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St Mark's Church, Surbiton facts for kids

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St Mark's
St Mark's Church, Surbiton
St Mark's Church - geograph.org.uk - 1077824.jpg
Surbiton's parish church of Saint Mark
51°23′43″N 0°18′02″W / 51.3952°N 0.3005°W / 51.3952; -0.3005Coordinates: 51°23′43″N 0°18′02″W / 51.3952°N 0.3005°W / 51.3952; -0.3005
Country United Kingdom
Denomination Anglican
Architecture
Style Gothic
Years built 1845
Administration
Parish Surbiton
Deanery Kingston
Archdeaconry Wandsworth
Diocese Southwark
Clergy
Vicar(s) Rev'd Robert Stanier
Curate(s) Rev'd Laura Selman
Laity
Director of music Simon Harvey
Churchwarden(s) Roger Jones
Anne Knowles

St Mark's Church, Surbiton, is one of two Church of England parish churches in Surbiton, London - the other is St Andrew's. It is dedicated to Saint Mark, and is situated near the top of St Mark's Hill, near the junction with Church Hill Road.

History

Saint Mark's is the oldest church in Surbiton, dating back to 1845. During the course of the 19th century, it was extended, and the spire added towards the end of the century.

St Mark's suffered severe bomb damage during the London Blitz of 1940. Its spire survived but the roof and much of the chancel was destroyed, and the graves in the churchyard scattered.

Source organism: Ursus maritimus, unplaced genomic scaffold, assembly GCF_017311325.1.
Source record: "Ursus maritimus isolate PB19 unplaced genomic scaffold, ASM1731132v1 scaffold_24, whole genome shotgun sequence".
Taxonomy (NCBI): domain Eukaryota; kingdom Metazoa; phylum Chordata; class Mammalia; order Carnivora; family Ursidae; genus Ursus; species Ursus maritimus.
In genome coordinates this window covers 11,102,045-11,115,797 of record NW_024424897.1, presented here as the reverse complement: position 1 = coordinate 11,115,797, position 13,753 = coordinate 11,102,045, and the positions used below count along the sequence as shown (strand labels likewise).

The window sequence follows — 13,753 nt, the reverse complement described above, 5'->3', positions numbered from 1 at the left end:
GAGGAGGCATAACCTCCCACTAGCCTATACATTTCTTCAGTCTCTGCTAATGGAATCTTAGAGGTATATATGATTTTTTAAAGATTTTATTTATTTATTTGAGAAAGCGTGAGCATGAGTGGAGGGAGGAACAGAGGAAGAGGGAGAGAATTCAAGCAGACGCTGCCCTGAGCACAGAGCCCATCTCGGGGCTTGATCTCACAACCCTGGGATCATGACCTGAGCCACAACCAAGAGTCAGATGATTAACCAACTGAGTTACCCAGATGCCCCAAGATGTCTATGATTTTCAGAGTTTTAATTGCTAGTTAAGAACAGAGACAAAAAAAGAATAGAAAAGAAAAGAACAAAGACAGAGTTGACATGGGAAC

The church was closed for two decades before being reopened in 1960, after major restoration work. During this time a temporary church hall with a tin roof was used for worship.

In September 2010 the church was closed for restoration again, during which the congregation worshipped at Saint Andrew's. Saint Mark's reopened its doors once more on 24 June 2012. During the restoration, a new hall was installed and the pews replaced by seats.

The church has two books of remembrance scribed by the calligrapher, Mildred Ratcliffe.

Building

Saint Mark's has a light airy interior, with a traditional layout of chancel and nave, and also a Lady chapel. The church is oriented in the traditional way, with the high altar at the east end. The main entrance is through the south porch and door. The tower, spire and north wall were the only surviving parts of the original church which survived the bombing, although the tower has since had to be repaired. They are thus the only places where the work of the Victorian masons and stone carvers can be seen. Most of the gravestones have been removed from the churchyard, as they were broken and damaged, but some interesting monuments remain.

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